When I received this query, it was so universal that I wanted to share the solution. First of all, you are not the mother of a 2 year old, THIS IS FOR YOU! That’s how universal this advice is. Picture the words as they apply to your 7 year old, your 11 year old, your 14 year old, or your 18 year old. It works for all ages.

Here are three solutions to a common dilemma, none of which are going to be easy in the beginning. But, make no mistake about it, they are well worth your patience because, if you can teach your child how to cope within your home, then you will be preparing her to cope outside of your home.

Query: “So, my daughter is 2 and we all know the terrible twos but I need help. She isn’t listening to me at all when her daddy is away at work, and I’m not sure what to do…. Please, some advice would be great!”

First of all, never ask a question that requires a yes or no answer. If she is feeling cantankerous (I love that word), she will always say no. Instead, when you want her to do something, give her two choices, both of which you are good with.

Example 1:
“Do you want to get ready for bed?” (Answer: No.)
Versus “Do you want to brush your teeth before putting on your pajamas, or after putting on your pajamas?”

Example 2:
“Do you want to sit for a minute and talk” (Answer: No.)
Versus “Do you want to sit and talk now, or would you rather I come back in 10 minutes?”

By making it her choice, she retains some power, while at the same time graciously accommodating you (and, don’t we want our daughters to be empowered when they go out into the world?).

Plan these lead-ins ahead of time for any situation where she typically digs in her heels. An ounce of prevention is worth a pound of cure.

What if she won’t choose?

What if she doesn’t want to do either of the choices you offered?

(Her Response: I don’t want to go to bed!)

Your reply: “We’re not talking about going to bed. We are talking about whether you want to brush your teeth before putting on your pajamas, or after putting on your pajamas. Which one do you want to do? Do you want to brush your teeth before putting on your pajamas, or after putting on your pajamas?”

Calm repetition is your friend, Mom.

(Her Response: Whatever.)

Your reply: Plop down next to her and say, “Okay, let’s talk now.”

You better be prepared with your next sentence. She’s curious about what you’re going to discuss, and may be apprehensive. You can relieve the tension by easing through a side door. Try saying one of these:

  • “I just read this article that ____. How do you think your best friend (the neighbor, that girl you don’t like, that cute boy, your grandmother) would react to that?”
  • “When I was your age, I was worried about ____. Things are different for you because so much is changing in the world. Do the other kids worry about ____ any more?”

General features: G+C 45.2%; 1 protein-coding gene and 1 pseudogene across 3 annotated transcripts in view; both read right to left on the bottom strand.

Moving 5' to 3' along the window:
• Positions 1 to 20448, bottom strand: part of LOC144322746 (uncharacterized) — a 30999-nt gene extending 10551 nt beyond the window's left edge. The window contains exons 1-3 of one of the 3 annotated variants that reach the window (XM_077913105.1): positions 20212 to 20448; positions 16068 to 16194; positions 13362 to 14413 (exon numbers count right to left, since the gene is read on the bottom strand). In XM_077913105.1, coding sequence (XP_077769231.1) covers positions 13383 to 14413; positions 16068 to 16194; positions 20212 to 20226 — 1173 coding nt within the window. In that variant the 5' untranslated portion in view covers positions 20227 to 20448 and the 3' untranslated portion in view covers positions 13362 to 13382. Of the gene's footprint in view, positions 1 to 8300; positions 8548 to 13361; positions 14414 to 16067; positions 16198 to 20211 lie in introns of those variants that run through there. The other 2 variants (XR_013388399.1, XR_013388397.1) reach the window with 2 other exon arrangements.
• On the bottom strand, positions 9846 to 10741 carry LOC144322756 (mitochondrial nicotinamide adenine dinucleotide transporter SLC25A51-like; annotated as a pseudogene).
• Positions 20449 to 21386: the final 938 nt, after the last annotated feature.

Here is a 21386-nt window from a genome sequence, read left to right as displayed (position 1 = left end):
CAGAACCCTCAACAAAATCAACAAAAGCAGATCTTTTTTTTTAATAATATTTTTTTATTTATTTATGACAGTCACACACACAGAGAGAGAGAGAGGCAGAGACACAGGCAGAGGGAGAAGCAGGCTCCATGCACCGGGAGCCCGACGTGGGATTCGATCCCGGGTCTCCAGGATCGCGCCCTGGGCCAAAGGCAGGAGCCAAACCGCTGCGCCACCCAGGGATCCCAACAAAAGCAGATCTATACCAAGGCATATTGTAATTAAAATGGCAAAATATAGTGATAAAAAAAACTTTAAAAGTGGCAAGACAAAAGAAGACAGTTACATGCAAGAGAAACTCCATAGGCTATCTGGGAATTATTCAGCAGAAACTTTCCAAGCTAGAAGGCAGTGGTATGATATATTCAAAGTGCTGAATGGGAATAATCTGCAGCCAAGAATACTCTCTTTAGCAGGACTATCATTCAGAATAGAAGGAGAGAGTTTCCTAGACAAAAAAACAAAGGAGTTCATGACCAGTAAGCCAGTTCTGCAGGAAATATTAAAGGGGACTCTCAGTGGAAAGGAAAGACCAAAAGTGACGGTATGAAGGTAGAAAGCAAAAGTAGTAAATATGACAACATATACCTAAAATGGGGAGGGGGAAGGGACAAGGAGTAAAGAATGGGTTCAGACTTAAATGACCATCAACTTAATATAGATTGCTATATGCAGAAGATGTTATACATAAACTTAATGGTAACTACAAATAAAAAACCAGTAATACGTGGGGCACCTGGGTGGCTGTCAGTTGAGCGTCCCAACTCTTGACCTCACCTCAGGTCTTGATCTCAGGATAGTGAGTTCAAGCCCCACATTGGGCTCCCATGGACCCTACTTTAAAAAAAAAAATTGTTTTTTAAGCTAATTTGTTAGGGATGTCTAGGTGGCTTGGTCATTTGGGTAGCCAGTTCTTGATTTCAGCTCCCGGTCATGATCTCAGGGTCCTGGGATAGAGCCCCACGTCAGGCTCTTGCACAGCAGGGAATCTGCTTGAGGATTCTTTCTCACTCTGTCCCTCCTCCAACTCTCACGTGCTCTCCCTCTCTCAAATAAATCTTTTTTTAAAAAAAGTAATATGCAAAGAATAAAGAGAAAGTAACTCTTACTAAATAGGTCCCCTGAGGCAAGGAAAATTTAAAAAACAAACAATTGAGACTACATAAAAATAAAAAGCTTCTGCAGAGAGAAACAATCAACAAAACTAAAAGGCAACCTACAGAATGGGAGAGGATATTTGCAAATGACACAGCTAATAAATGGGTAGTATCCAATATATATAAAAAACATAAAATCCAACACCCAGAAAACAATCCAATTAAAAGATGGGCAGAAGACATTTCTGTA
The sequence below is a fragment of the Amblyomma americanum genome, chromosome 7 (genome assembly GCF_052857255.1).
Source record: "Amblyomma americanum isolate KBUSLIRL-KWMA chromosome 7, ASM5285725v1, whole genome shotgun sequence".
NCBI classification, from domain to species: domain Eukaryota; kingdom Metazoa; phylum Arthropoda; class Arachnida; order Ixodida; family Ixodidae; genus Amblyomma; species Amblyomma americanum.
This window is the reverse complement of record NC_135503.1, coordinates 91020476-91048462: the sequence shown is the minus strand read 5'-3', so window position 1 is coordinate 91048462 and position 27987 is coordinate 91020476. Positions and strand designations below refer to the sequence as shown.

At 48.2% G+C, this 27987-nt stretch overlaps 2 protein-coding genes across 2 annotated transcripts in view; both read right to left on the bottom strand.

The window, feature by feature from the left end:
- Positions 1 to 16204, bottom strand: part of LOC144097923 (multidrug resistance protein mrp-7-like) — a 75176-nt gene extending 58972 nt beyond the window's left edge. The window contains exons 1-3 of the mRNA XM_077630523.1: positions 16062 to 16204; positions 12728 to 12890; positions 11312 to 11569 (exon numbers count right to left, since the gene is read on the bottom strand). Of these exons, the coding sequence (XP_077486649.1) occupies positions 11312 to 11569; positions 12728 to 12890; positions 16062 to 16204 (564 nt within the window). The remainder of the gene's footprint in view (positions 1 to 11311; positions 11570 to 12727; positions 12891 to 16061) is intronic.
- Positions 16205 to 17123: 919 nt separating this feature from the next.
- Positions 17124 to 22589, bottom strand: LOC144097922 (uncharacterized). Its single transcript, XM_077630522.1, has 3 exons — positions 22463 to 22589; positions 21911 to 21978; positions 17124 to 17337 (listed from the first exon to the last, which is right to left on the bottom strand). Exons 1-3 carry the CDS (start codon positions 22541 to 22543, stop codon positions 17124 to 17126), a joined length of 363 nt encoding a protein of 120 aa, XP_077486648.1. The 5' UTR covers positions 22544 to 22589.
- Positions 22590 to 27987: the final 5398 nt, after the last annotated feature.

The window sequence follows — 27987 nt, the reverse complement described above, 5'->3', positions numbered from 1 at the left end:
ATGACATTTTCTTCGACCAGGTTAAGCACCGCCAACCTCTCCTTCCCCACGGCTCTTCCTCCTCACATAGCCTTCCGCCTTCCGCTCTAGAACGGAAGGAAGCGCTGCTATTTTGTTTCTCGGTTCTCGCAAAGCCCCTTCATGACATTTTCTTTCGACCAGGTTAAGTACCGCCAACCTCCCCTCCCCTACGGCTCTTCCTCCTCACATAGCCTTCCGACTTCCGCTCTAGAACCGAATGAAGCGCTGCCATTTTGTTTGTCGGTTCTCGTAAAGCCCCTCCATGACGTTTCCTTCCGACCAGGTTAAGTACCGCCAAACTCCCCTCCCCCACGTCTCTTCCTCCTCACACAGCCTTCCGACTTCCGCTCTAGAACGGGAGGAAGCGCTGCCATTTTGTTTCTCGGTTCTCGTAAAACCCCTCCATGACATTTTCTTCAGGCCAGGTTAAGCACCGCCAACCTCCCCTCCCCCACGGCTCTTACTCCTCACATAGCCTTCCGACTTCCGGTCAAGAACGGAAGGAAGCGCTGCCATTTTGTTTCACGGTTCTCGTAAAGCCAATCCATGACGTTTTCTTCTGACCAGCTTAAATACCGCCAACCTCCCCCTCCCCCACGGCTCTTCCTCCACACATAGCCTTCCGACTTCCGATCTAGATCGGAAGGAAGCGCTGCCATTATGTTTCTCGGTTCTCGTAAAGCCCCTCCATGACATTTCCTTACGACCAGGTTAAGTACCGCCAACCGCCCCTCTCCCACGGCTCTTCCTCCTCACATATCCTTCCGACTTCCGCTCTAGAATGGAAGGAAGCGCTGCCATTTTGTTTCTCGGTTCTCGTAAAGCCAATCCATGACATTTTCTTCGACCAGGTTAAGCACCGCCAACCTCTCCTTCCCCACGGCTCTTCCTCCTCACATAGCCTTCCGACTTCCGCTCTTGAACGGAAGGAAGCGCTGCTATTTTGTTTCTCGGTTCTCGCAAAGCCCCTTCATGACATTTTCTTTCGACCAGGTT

• “Do you know anyone who ____ (has trouble falling asleep; has nightmares; is worried about college;)?”

These side doors allow you to raise topics of concern without creating a laser focus on your child. It means the two of you are looking at the subject together, as opposed to you examining her.

IMPORTANT: Do not correct her opinions, or challenge them. Her opinions belong to her, and she is entitled to them. When you don’t agree, provide neutral feedback.

  • “That’s interesting.”
  • “How does your best friend feel about that?”
  • “Hmmmm…”
  • “I understand what you’re saying.”

Besides, this time next week she may very well have a different set of opinions.

What if it doesn’t work?

You approached her completely prepared, but you were still on the receiving end of a stubborn tirade, or worse, quietly rebuffed and shunned.

Congratulations! What you have done is successfully laid the groundwork for change. She won’t recognize it yet, but on some level she is aware that something is different. She has registered your attempt, whether or not she responded appropriately. And, she is internalizing the fact that you responded calmly to what she dished out.

So, pick yourself up, dust yourself off, and prepare another lead-in for later. Calm repetition is your friend, Mom. Be consistent and persistent, and the climate will eventually change in your home.

Check back for the other two solutions in my next two posts. If you don’t want to wait, pick up a copy of How To Keep Your Daughter From Slamming the Door.

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I’m always looking for more content to share with you. If you have any queries you’d like me to address, reach out. info@DeborahAnnDavis

More soon. Wishing you health and happiness,

Deborah
Parenting Skills Coach

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